I made a traditional sawyer bench several months ago. I went all out; 4/4 white ash, dovetail joints for the carcass, and the stretchers where all dowelled in place. It is the perfect height, perfect width, stable as a rock and works great. Problem is, it’s also really heavy.
I decided to build a simple six-board saw bench. It’s just like the older five-board bench, except the top is in two pieces, which allows you to rip along the entire top.
I grabbed some southern yellow pine form the local lumber yard. Lumber yards have a much better selection than big box stores, and I prefer to support local business over corporate giants. I plan on making two benches, so I bought a 1x12x8 for the legs, 1x6x12 for the side stretchers, and a 12′ piece of 5/4×12 for the top. This will give a little more heft for material support.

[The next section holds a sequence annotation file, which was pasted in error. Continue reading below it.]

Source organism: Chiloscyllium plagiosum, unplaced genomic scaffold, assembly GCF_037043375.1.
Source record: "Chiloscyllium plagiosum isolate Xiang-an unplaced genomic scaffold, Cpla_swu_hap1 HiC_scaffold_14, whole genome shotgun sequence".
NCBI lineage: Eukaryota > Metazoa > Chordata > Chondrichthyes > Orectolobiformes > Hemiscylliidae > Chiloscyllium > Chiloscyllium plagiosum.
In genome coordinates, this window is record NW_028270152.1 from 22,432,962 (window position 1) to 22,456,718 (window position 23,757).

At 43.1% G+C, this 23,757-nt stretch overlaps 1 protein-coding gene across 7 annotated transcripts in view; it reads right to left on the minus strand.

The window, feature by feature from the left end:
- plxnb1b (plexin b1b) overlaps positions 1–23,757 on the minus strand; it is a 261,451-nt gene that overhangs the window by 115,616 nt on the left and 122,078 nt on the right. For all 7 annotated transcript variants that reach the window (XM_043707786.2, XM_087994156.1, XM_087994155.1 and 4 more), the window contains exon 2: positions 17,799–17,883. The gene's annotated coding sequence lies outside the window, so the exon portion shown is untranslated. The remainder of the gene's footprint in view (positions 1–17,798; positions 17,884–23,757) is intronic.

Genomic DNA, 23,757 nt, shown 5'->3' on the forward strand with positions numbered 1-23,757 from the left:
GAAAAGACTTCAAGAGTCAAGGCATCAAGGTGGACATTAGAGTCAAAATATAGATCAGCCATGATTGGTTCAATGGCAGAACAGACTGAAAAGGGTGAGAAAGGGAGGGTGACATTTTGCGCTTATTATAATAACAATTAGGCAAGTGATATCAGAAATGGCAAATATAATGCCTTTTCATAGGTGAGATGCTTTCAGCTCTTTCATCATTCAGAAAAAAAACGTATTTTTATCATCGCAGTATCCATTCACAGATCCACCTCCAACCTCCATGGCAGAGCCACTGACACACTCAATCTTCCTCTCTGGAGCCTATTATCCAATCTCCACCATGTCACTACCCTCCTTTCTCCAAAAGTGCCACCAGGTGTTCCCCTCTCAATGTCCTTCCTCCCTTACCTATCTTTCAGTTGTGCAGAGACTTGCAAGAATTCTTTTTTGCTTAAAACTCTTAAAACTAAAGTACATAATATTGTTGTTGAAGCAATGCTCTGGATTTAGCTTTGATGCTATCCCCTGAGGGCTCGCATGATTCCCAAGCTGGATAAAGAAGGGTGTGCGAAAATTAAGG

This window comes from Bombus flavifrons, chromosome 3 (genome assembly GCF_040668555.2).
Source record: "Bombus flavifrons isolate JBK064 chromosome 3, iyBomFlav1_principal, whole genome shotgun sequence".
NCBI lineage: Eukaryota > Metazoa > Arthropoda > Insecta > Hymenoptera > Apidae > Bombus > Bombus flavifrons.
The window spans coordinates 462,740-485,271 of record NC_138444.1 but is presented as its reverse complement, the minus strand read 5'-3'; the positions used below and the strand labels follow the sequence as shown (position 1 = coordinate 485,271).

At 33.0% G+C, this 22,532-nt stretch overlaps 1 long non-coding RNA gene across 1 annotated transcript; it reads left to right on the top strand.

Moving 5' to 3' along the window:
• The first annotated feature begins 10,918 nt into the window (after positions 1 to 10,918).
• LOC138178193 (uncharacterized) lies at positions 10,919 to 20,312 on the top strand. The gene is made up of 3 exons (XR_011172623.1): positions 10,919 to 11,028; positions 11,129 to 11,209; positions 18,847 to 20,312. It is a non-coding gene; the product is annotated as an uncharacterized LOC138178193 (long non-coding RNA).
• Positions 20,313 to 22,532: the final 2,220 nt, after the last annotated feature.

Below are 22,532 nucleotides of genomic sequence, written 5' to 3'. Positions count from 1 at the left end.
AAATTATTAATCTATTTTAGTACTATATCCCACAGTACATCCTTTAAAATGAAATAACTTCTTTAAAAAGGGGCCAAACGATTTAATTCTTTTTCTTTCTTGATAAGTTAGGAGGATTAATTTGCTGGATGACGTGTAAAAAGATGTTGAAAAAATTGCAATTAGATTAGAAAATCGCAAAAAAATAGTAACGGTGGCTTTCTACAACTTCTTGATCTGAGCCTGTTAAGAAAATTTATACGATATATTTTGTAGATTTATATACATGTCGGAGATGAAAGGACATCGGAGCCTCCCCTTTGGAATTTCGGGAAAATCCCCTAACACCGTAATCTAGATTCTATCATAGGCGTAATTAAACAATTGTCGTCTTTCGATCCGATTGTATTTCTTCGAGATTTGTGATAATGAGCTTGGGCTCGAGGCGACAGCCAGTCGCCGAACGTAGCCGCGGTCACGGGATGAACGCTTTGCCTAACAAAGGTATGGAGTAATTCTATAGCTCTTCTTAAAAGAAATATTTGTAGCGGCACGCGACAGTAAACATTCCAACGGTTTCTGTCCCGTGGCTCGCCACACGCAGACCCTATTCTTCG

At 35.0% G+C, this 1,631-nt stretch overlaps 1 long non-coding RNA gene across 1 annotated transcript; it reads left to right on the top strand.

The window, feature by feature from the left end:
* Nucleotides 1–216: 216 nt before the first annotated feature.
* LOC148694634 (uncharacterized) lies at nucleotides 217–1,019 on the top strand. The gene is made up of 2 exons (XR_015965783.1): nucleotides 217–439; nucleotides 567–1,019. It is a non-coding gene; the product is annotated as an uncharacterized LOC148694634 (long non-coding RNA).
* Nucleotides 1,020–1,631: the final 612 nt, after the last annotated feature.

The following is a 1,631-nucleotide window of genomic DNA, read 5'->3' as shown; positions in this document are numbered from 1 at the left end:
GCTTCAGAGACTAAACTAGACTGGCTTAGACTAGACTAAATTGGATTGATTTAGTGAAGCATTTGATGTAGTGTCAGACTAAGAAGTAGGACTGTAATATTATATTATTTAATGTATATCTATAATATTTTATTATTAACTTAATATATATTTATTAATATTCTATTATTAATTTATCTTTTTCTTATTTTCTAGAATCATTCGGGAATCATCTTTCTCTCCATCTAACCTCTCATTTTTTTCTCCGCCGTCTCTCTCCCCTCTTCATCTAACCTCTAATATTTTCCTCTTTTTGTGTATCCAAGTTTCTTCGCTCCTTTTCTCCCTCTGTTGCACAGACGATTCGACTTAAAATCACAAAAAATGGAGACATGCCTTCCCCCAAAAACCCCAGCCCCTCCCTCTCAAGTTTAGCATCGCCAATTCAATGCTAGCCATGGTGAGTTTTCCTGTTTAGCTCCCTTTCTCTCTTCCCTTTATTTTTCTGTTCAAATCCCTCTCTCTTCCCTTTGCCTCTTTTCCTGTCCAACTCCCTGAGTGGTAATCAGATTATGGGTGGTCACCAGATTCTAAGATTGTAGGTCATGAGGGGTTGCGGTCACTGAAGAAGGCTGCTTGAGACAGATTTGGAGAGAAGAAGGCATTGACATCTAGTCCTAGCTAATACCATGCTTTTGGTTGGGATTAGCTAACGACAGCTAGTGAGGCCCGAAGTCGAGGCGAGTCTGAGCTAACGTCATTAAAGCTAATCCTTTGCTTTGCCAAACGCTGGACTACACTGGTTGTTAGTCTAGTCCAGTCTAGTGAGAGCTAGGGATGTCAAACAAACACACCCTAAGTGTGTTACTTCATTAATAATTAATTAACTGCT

The finish height of the bench should allow you to kneel on your material, for support, with one leg, and not need to crouch or raise up to keep your back straight. My finish height is 18-3/4″. I subtracted 1″ for the top, and cut my leg boards to 17-3/4″ long.
Here are the legs, ready for assembly. I cut the notch 3″ from the end, 8″ deep, and drilled a 3/4″ hole at the vertex. I don’t remember where I saw this suggestion, but I remember it is supposed to prevent splitting of the leg.
The spreaders are cut to overhang the legs by 3″, with a miter cut to reduce the clumsiness and make a cleaner appearance. They are set into the legs, then I glued the long grain and used 1-1/2″ screws.
I eased all of the edges, because I didn’t think this one through all the way. On the next bench, I will wait until after assembly to ease the edges, so I only ease what does not become part of a joint.
Here it is, all glued and screwed. I’ll let it stay clamped overnight, then fasten the tops.